Imagine it is 120 degrees Fahrenheit. It's summer, a scalding one, wherever you live. One of those summers that could sunburn a left arm as it hangs out the car window. You place your cassette collection on the car's dashboard: the Ronnettes, the Beach Boys, and some nice nineties grunge, let's say, Mudhoney. You step out for a cigarette, or a refill on road snacks, and when you come back, those sun-scorched tapes have melted into one gooey mass. That musical mashup would be Jeans Wilder, the beach blanched, fuzzed up project of San Digeo's Andrew Caddick. He was once a band mate with Nathan Williams of snotty rockers Wavves, the boyfriend of lazy beach-chick popster Bethany Cosentino of Best Coast. But unlike them, Caddick still remains relatively under the radar, dishing out his hazy, swaying rock, soaked in shadows and sunshine.
Artbound caught up with Caddick to talk about San Diego's influence on his music and making music under the influence. Listen to Artbound's exclusive stream of Jeans Wilder's new album "Totally" at the bottom of the page.
Your music has an aura of the California dream in it. What are the elements to create that sound, and what landscapes/situations do you imagine your music to accompany?
California Burritos. Secret Beaches. Lots of good weed. And a strong military and police presence. Music for apple picking with your grandmother, bonfires after high school graduations, cruising for chicks in a rental car, you know, wherever good times are had.
In what way has California influenced the music that you make?
Well, I was born and raised in San Diego, Ca, which is pretty much sunny 358 days out of the year. I lived by the beach, saw the ocean every day. It just sort of seeped into my psyche, whether I liked it or not. I lived in San Francisco for a while when I was 19, and needless to say, that place is a world all its own. California ranges so drastically from the South to the North. I love it all. I find it fascinating.
San Diego seems seriously diverse when it comes to music. You have a long tradition of serious art-hardcore, commercial pop punk, and then music spilling across the border from Mexico. If you had to dissect your sound, what parts of the San Diego scene made it into your music, or how have you positioned your sound against what is happening in San Diego?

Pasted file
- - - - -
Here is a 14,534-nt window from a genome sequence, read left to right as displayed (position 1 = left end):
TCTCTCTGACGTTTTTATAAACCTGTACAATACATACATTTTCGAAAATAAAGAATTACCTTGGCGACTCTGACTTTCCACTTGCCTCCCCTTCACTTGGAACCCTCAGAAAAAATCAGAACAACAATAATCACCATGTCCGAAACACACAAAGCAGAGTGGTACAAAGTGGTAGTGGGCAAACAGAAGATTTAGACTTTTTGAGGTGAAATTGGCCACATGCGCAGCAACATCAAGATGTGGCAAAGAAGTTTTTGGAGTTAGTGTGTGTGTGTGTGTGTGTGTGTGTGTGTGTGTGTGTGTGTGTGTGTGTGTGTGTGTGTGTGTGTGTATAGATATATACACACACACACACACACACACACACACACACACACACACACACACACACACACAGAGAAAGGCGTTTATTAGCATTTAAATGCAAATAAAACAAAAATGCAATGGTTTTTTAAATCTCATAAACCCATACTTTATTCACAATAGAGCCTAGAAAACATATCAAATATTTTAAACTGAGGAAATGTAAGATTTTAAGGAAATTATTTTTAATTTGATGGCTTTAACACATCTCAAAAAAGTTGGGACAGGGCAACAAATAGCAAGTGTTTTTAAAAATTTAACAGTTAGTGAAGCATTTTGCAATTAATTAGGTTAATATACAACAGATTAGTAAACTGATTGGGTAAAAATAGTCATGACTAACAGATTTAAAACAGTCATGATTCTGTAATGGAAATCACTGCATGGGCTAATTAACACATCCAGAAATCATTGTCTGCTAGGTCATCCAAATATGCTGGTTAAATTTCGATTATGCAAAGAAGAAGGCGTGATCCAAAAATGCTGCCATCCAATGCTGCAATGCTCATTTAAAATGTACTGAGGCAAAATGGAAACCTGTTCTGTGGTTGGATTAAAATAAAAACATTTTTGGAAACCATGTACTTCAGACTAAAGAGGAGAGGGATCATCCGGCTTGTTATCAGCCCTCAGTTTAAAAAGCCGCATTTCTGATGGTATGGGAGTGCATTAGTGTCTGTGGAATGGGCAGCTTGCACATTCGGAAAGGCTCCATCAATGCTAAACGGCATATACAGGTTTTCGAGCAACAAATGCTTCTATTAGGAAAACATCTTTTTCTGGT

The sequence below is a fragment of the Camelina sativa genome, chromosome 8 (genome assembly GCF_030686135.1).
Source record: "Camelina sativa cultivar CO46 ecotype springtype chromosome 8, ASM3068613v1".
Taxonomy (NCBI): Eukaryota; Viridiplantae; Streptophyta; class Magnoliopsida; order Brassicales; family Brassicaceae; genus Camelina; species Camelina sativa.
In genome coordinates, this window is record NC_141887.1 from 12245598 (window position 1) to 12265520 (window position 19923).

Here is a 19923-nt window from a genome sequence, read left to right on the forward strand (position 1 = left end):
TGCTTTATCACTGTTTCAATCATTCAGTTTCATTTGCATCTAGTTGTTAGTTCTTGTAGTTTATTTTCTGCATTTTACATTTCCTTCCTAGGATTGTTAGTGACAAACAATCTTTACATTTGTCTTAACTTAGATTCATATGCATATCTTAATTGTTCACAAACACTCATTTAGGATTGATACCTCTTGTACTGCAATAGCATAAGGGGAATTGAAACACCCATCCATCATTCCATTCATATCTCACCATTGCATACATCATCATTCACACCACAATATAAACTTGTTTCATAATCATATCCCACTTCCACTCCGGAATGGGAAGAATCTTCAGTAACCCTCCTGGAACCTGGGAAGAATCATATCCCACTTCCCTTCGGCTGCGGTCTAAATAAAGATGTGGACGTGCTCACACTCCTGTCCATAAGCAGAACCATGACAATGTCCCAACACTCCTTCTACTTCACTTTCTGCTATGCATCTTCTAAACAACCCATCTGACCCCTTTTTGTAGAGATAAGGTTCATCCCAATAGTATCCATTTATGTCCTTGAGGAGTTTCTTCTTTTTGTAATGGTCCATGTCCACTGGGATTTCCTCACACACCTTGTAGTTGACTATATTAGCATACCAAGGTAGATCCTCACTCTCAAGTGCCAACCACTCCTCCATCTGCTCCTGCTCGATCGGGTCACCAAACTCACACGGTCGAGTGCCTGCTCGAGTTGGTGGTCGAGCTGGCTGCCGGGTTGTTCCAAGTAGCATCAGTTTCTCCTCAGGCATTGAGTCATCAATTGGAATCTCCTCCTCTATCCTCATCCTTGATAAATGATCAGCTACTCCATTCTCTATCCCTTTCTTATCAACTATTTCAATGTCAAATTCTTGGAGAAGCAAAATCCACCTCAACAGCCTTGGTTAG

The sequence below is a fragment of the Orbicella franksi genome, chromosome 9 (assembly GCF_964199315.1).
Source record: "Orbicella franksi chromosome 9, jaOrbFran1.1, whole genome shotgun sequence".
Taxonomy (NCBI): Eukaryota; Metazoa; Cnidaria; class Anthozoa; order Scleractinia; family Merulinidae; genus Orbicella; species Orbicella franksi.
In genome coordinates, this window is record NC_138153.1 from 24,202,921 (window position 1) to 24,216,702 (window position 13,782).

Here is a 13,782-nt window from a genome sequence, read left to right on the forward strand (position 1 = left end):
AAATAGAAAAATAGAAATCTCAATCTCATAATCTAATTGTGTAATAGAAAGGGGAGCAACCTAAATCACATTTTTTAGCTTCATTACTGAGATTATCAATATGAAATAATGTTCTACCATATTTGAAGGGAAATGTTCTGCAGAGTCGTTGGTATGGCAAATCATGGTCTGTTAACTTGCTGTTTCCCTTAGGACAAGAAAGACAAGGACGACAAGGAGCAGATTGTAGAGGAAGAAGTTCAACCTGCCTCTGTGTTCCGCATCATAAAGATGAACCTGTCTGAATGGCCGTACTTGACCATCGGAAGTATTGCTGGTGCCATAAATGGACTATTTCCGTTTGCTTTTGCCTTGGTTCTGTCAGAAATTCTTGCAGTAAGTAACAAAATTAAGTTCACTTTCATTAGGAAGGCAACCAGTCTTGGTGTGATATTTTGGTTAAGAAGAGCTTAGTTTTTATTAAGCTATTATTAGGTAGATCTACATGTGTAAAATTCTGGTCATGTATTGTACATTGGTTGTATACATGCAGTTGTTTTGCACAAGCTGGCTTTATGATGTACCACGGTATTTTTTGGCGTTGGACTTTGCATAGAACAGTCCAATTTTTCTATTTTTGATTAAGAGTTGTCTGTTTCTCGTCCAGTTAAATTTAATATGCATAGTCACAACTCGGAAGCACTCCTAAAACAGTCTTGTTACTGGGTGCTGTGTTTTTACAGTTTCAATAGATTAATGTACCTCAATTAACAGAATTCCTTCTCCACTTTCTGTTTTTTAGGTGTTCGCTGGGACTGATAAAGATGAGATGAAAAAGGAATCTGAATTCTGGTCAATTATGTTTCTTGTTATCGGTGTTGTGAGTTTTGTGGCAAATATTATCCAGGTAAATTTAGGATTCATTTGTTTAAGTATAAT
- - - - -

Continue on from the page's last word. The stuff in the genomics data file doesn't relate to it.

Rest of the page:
It's pretty funny. I thought about this question probably the most, and how to answer it in an interesting way. But, ultimately, I would say, the "indie" scene. One band in particular, Optiganally Yours, which was Rob Crow from Pinback and this guy Pea Hix who made songs on this old optical organ that Mattel made in the 70's called an "Optigan", and live they would dress in costumes and generally be silly. It was great.
Have you played any shows down in Tijuana? Their music scene seems to be taking off like crazy. What is TJ's relationship to the music and art scene of San Diego?
I am completely in love with the idea of Tijuana. Especially coming from San Diego, it's like this "anything goes, seedier than Vegas, who knows what's going to happen?" kind of place, and it's only 15 miles from my house. Yet, I have not yet played in TJ. When I was 19 (I'm 28 now), I went with some friends from high school to a wonderful little establishment called "Tilly's" for a relaxing night of insanely cheap cigarettes and beer, a little beans & rice, and some easy listening from a tiny San Diego band called The Locust. Long story short, we were almost taken to jail by corrupt police who were trying to rob us because my friend was passed out in the gutter. After convincing them we had no money to steal, they gave us the choice to enter their police car for a fun night, or to seek out a taxi and immediately leave, because we were no longer welcome. After an almost as fun run-in with border guards coming back, I guess you could say I haven't been in a hurry to come back. But, on the other hand, I was very young, and at the time, not "internationally experienced" by any means, and I can't deny that there is definitely some other level those kids are on. The art & music culture down there is insane, and I would feel like a fool if i didn't go now (having traveled a lot more haha).